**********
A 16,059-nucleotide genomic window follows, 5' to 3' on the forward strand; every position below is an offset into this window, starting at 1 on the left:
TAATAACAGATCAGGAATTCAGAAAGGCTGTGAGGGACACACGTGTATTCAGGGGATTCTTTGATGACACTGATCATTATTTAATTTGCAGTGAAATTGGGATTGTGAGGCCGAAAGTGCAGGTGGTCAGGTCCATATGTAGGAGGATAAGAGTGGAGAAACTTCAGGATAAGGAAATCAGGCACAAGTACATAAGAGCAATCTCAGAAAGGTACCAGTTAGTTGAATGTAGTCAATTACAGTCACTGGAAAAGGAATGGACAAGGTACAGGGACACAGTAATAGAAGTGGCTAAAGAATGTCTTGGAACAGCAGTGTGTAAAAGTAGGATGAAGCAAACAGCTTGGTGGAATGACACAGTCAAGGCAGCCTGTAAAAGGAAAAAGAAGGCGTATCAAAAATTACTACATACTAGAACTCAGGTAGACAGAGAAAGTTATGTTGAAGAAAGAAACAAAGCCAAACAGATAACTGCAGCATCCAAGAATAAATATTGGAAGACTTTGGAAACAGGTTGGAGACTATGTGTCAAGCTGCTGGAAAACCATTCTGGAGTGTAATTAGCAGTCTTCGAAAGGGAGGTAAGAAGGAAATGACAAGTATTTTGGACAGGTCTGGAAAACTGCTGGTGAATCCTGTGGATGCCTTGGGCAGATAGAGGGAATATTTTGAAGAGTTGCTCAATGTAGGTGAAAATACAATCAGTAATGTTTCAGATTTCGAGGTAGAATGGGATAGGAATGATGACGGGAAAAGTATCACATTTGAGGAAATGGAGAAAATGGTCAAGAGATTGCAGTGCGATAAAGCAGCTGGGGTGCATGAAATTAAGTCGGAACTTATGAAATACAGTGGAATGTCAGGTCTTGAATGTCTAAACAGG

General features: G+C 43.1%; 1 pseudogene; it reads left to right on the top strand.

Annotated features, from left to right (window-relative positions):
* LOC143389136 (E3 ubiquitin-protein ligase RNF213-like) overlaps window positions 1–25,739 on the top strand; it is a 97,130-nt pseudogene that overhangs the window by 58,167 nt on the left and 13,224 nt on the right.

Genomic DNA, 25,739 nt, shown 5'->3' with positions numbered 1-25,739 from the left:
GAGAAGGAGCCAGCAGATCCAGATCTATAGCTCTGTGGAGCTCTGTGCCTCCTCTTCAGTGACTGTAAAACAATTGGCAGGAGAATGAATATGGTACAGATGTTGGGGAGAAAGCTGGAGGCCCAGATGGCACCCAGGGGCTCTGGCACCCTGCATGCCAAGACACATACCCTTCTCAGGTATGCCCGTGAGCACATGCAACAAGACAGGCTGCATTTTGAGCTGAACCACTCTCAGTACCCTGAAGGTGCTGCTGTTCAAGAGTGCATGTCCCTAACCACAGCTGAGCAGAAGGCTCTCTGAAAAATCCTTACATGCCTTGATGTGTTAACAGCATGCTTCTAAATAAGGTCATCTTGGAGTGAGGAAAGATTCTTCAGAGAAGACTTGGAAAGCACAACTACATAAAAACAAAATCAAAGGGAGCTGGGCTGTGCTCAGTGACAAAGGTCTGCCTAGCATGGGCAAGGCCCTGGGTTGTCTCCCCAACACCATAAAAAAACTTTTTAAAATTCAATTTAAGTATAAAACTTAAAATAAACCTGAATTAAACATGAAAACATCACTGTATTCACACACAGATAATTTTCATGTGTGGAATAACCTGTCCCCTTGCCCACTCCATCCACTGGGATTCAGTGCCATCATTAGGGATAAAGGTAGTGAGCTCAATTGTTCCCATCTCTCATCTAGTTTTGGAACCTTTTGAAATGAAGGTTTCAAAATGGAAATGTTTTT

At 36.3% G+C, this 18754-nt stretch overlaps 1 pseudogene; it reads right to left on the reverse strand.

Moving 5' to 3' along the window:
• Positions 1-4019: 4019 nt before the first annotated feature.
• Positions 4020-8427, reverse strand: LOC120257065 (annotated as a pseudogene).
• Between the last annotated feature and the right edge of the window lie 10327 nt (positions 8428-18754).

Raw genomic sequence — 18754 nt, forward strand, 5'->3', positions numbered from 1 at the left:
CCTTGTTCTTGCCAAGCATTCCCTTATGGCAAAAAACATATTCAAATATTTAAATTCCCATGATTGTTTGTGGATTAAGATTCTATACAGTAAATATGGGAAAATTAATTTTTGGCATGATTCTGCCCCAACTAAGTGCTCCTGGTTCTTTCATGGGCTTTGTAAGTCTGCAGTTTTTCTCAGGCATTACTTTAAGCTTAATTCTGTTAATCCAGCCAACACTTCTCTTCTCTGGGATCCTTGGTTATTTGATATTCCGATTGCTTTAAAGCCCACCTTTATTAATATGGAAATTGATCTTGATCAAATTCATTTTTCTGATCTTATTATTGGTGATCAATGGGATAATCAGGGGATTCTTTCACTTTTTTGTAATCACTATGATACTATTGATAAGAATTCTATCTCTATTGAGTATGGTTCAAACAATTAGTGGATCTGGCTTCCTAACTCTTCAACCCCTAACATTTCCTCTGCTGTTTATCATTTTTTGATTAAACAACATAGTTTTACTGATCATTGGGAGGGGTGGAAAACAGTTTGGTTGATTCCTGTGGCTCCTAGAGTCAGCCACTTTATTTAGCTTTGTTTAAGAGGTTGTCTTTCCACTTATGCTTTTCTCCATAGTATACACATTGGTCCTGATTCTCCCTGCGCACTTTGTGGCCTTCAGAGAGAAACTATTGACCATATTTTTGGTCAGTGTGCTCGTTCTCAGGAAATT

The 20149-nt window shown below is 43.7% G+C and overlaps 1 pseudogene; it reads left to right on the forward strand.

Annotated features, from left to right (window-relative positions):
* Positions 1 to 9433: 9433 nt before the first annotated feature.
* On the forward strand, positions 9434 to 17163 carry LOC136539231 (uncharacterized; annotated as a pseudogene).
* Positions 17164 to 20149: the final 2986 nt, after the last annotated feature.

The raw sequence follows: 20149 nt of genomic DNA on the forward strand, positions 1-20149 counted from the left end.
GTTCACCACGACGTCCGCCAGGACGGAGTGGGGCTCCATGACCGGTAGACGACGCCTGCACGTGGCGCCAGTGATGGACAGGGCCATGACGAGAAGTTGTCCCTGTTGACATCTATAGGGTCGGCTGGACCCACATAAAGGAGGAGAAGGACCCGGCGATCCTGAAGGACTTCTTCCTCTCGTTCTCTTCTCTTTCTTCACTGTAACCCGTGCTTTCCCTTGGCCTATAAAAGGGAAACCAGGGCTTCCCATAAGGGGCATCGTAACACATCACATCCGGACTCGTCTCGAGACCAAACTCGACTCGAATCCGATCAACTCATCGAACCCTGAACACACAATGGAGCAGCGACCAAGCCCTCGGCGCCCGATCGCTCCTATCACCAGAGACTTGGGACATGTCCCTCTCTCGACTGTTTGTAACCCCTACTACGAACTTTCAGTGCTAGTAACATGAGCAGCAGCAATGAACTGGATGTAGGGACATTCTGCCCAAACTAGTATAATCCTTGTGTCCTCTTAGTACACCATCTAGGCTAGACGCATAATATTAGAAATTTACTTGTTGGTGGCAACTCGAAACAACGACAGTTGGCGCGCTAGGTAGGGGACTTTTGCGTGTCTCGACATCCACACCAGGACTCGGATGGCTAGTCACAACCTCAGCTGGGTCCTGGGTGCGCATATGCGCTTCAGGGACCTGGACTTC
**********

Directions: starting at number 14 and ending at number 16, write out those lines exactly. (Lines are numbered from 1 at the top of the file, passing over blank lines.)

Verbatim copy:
CCTTGTTCTTGCCAAGCATTCCCTTATGGCAAAAAACATATTCAAATATTTAAATTCCCATGATTGTTTGTGGATTAAGATTCTATACAGTAAATATGGGAAAATTAATTTTTGGCATGATTCTGCCCCAACTAAGTGCTCCTGGTTCTTTCATGGGCTTTGTAAGTCTGCAGTTTTTCTCAGGCATTACTTTAAGCTTAATTCTGTTAATCCAGCCAACACTTCTCTTCTCTGGGATCCTTGGTTATTTGATATTCCGATTGCTTTAAAGCCCACCTTTATTAATATGGAAATTGATCTTGATCAAATTCATTTTTCTGATCTTATTATTGGTGATCAATGGGATAATCAGGGGATTCTTTCACTTTTTTGTAATCACTATGATACTATTGATAAGAATTCTATCTCTATTGAGTATGGTTCAAACAATTAGTGGATCTGGCTTCCTAACTCTTCAACCCCTAACATTTCCTCTGCTGTTTATCATTTTTTGATTAAACAACATAGTTTTACTGATCATTGGGAGGGGTGGAAAACAGTTTGGTTGATTCCTGTGGCTCCTAGAGTCAGCCACTTTATTTAGCTTTGTTTAAGAGGTTGTCTTTCCACTTATGCTTTTCTCCATAGTATACACATTGGTCCTGATTCTCCCTGCGCACTTTGTGGCCTTCAGAGAGAAACTATTGACCATATTTTTGGTCAGTGTGCTCGTTCTCAGGAAATT

The 20149-nt window shown below is 43.7% G+C and overlaps 1 pseudogene; it reads left to right on the forward strand.

Annotated features, from left to right (window-relative positions):